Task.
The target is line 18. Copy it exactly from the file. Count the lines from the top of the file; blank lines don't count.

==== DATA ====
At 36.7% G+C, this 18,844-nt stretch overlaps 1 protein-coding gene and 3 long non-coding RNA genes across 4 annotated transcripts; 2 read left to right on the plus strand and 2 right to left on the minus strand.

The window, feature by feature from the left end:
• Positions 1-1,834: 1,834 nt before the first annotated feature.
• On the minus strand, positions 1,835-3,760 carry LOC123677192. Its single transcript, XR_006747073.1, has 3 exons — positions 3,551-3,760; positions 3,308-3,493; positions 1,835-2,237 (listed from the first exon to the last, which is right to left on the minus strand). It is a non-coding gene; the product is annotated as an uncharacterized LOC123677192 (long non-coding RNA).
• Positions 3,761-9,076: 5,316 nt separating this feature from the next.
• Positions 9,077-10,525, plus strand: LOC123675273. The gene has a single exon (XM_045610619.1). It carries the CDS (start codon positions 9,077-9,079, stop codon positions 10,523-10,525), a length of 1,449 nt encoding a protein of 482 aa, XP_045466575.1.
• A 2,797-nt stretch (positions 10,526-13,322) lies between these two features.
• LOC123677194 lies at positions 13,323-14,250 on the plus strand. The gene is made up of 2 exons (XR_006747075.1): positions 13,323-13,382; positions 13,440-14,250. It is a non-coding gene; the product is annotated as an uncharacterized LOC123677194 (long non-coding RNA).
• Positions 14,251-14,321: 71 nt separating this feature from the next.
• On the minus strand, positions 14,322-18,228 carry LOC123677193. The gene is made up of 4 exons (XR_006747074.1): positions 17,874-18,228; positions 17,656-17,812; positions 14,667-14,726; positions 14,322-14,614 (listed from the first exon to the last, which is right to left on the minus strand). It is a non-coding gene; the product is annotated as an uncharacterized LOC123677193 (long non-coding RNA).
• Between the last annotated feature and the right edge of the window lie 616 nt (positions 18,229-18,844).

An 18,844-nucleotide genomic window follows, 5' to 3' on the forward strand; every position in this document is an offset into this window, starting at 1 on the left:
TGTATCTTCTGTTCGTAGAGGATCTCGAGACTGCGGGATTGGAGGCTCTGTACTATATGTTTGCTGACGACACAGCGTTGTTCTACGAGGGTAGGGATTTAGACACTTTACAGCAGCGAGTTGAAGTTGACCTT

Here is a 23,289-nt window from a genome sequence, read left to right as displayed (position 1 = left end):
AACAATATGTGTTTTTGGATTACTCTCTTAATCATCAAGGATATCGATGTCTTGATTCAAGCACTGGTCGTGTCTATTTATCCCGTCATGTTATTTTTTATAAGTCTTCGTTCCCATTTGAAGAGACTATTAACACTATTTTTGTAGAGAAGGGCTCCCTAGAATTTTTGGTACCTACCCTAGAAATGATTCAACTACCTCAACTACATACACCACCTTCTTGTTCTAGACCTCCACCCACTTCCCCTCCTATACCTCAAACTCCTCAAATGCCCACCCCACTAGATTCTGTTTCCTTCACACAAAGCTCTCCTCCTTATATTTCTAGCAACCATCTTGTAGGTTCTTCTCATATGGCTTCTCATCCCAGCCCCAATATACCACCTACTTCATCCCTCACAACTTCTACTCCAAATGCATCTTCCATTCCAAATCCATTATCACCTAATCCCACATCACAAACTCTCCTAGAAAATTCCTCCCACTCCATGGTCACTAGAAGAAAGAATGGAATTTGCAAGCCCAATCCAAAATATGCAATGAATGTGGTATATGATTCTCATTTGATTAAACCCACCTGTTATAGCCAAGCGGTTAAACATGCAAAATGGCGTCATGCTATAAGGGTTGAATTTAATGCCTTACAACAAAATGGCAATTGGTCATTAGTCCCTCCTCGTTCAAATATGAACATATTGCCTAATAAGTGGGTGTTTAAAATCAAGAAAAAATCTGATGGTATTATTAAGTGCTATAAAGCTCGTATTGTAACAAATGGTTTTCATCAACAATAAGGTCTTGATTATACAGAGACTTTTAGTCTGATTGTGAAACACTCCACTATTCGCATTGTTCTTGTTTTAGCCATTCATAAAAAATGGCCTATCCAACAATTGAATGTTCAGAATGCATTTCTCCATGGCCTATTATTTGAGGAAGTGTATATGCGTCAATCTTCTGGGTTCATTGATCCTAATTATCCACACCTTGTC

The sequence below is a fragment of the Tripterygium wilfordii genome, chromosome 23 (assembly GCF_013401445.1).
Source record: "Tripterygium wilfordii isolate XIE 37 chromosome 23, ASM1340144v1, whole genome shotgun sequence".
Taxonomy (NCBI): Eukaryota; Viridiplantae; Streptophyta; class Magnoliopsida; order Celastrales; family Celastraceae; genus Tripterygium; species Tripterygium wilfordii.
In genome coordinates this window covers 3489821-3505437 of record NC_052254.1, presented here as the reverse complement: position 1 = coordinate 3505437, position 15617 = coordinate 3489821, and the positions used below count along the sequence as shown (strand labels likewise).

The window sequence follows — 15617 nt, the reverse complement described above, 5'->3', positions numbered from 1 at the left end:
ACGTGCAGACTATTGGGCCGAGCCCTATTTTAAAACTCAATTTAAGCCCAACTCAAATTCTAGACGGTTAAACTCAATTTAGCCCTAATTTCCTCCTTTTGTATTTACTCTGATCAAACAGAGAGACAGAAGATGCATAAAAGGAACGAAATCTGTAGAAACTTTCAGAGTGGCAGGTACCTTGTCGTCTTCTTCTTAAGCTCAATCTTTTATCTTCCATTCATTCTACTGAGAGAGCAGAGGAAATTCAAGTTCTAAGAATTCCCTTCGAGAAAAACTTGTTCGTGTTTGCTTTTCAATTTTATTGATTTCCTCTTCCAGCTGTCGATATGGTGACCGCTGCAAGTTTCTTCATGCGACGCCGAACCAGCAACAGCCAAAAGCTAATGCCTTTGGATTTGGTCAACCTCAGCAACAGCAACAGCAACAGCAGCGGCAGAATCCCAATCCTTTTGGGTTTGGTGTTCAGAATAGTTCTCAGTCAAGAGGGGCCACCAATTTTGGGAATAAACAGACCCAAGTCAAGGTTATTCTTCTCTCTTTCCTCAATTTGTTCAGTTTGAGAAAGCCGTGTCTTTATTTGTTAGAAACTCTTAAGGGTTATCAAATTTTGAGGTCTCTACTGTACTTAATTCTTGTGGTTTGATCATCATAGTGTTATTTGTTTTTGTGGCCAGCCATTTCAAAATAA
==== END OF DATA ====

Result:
Taxonomy (NCBI): Eukaryota; Viridiplantae; Streptophyta; class Magnoliopsida; order Celastrales; family Celastraceae; genus Tripterygium; species Tripterygium wilfordii.